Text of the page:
Testing of imported foods for the new coronavirus is pushing capacity at some major Chinese ports to their limit, major shippers told customers this week, warning of additional fees and possible diversions to other ports.
China stepped up inspections of imported food last month after an outbreak of the coronavirus among people working at and visiting a major food market in Beijing.
“Import container pick-up activities have been severely impacted and as a result reefer plugs are highly utilized especially at the port of Yantian and Ningbo,” said German shipping firm Hapag-Lloyd in a customer notice on Friday.
Reefers, or chilled containers used for meat and fresh produce, must be plugged in for the contents to be kept cool or frozen.
Though it has only found the virus in a handful of samples out of more than 200,000 tested so far, China continues to inspect cargoes and carry out tests on a large portion of arrivals.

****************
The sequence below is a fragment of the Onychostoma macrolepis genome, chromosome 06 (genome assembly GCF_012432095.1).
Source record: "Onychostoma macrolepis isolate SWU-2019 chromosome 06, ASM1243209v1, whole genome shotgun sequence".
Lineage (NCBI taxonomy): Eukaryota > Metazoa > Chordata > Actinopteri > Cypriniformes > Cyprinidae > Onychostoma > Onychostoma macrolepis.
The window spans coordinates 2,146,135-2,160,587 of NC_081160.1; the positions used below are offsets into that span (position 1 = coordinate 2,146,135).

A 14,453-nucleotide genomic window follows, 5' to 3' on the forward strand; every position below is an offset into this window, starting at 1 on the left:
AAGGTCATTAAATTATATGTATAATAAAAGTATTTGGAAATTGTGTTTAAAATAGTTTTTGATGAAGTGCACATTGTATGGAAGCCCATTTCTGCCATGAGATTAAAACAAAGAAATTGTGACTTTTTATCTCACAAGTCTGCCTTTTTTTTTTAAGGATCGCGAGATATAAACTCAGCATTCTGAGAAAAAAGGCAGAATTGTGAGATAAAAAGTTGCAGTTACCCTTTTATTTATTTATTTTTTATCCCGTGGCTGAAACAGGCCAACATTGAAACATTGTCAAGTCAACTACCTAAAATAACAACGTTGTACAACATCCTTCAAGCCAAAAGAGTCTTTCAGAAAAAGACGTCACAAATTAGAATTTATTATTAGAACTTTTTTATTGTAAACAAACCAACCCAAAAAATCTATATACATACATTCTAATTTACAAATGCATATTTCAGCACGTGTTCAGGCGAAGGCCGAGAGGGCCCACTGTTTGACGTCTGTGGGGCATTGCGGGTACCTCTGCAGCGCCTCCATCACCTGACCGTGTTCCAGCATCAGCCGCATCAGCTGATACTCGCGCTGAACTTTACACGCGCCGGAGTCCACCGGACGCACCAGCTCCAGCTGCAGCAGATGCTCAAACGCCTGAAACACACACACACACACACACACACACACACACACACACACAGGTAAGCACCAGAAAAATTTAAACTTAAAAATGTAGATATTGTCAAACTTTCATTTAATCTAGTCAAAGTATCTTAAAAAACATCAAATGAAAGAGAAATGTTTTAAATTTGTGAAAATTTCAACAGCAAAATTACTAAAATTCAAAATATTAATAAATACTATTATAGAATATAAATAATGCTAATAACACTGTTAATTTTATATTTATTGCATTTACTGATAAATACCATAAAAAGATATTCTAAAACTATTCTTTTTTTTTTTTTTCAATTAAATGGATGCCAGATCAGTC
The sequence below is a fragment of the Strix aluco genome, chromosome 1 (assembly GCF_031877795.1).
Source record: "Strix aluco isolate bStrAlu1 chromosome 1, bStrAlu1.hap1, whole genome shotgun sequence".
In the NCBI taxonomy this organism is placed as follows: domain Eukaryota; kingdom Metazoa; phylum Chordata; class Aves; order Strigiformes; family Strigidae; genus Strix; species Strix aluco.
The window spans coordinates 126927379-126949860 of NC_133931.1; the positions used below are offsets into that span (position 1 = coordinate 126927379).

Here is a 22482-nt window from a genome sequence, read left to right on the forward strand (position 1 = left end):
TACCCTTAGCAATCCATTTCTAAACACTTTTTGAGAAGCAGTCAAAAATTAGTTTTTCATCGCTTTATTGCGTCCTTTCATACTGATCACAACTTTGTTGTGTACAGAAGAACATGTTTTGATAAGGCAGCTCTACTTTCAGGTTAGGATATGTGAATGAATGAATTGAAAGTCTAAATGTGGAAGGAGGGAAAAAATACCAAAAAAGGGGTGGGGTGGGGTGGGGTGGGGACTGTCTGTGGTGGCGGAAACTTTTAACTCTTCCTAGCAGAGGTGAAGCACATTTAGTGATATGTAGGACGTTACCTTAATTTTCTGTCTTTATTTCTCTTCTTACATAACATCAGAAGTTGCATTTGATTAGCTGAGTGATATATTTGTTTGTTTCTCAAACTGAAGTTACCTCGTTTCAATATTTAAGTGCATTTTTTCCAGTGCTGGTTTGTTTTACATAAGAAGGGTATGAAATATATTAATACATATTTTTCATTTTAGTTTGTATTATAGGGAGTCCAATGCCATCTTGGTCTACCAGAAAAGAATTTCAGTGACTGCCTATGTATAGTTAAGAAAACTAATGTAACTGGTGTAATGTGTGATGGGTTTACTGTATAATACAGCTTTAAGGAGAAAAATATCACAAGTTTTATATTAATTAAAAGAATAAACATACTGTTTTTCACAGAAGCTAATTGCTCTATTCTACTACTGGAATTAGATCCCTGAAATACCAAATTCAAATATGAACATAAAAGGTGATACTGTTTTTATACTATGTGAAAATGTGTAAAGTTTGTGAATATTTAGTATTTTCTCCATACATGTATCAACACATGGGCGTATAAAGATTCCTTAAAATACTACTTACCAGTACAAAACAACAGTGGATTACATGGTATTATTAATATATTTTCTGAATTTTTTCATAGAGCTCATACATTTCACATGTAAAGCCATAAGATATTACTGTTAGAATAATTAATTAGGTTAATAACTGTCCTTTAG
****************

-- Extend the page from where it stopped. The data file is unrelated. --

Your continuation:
Hapag-Lloyd warned that containers could be discharged at an alternative port and that cargo owners would be liable for additional costs.
Top container shipper Maersk also told customers on Wednesday that it has been diverting cargo from Yantian port in southern city Shenzhen because of limited reefer plugs.
The port is one of China’s top ports for frozen meat.
“The terminal yard density for reefer units at Yantian has reached critical levels,” it said in the letter seen by Reuters urging customers to book to nearby ports Nansha or Chiwan instead.
Any cargoes arriving in Yantian would face a congestion surcharge of $1,000 per container, it said.